Unlike all other Protestant groups at the time, the Methodists made no distinctions based on color; moreover, they opposed slavery. Sometime around 1780, after attending a revival held by an itinerant Methodist preacher, Richard had a profound religious conversion. He began to attend Methodist prayer meetings, learned to read and write, and eventually presided over the local meetings. Soon after, inspired by a sermon given at his home by the charismatic Methodist preacher Freeborn Garrettson Sturgis became convinced that slaveholding was wrong He drafted a gradual manumission contract with ...

Article

Kate Tuttle

In an era when African Americans saw many of the gains of Reconstruction overturned, one former delegate to the Republican National Convention created a town that he hoped would serve as a living model for black self-reliance. Upon his retirement from the army in 1906, Lieutenant Colonel Allensworth who had been born a slave in Louisville, Kentucky, began seeking residents for an all-black town in his adopted state of California. Advertising in black newspapers and in his own newsletter, Allensworth appealed to black veterans to realize their dream “to have a home, classic, beautiful, with perfect congenial environment.” In this vision, Allensworth was inspired by the message of African American educator Booker T. Washington that African Americans should “get a bank account. Get a home. … Get some property.”

By 1912 more than one hundred people had settled in Allensworth California which was located on farmland leased ...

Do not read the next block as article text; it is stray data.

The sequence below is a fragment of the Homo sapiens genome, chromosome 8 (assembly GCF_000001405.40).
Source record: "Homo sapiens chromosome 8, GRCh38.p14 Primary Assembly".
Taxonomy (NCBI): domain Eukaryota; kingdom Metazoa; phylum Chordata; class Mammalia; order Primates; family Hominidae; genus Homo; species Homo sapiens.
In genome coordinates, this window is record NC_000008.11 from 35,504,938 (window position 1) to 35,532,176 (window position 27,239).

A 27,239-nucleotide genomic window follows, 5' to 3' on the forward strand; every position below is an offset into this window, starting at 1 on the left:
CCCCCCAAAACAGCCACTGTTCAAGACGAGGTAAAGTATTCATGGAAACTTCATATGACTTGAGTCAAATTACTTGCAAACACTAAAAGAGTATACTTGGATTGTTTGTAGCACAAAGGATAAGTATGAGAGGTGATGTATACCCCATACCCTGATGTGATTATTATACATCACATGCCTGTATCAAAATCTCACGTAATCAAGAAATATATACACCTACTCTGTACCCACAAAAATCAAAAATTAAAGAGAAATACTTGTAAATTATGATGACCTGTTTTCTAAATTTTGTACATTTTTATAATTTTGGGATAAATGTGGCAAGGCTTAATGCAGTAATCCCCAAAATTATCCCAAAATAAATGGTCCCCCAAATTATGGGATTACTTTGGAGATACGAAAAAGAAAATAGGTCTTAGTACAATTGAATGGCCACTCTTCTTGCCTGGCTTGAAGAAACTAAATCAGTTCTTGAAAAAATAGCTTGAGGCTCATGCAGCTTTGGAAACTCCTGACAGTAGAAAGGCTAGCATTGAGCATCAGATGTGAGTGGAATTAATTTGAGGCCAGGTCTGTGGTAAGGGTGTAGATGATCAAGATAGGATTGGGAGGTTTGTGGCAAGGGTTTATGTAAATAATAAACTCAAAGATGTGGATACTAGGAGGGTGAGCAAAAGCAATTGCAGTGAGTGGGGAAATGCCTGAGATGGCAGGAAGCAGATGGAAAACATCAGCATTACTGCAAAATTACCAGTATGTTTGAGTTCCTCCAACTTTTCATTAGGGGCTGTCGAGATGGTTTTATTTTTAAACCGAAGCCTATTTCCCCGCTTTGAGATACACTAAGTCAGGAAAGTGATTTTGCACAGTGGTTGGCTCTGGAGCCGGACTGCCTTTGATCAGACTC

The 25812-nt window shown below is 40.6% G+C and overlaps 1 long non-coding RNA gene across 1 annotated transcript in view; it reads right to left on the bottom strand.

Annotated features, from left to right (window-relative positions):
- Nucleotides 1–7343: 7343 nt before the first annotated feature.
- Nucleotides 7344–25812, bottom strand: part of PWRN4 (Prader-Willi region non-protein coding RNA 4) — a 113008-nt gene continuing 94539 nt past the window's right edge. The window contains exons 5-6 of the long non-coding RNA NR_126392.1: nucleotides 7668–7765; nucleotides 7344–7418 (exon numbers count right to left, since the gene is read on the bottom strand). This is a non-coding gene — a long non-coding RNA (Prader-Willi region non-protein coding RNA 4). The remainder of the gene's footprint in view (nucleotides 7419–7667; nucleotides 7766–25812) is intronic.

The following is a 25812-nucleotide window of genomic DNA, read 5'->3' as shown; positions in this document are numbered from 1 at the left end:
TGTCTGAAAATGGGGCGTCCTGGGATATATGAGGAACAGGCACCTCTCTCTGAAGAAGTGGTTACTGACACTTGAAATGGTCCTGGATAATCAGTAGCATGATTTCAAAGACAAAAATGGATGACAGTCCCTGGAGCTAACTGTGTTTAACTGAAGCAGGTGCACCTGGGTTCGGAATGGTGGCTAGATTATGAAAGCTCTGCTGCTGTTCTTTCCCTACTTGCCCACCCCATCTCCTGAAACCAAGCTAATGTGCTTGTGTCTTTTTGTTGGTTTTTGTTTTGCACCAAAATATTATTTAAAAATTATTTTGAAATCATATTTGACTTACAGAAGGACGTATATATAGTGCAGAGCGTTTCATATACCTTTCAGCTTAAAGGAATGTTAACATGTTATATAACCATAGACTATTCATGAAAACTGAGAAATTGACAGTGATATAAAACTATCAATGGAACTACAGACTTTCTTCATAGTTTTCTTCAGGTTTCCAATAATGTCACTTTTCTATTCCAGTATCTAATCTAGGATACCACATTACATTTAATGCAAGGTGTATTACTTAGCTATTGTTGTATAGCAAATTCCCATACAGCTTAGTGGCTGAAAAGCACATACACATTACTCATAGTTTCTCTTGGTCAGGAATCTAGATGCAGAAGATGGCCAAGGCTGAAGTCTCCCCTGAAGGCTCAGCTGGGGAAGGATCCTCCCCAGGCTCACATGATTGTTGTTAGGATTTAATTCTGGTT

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Jacob Andrew Freedman

soldier, minister, and social activist, was born in Louisville, Kentucky, the youngest of the six children of Levi Allensworth and Phyllis (maiden name unknown), slaves of the Starbird family. The Starbirds were respected members of the community and were partners in Wilson, Starbird, and Smith, a wholesale drug company based in Louisville. Levi died when Allen was an infant. Phyllis's other five children either had been sold down the Mississippi River or had escaped to Canada. Phyllis hoped that Allen could “even if partly educated, win his freedom” (Alexander, 9). Believing that God would play a role in his redemption as well, Phyllis named Allen after Richard Allen, the founder and first bishop of the African Methodist Episcopal (AME) Church. In Allen Allensworth's early years he was given to Thomas Starbird, Mrs. Starbird's son, as a companion.

When Thomas was sent to school Allensworth s ...

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Sherrow O. Pinder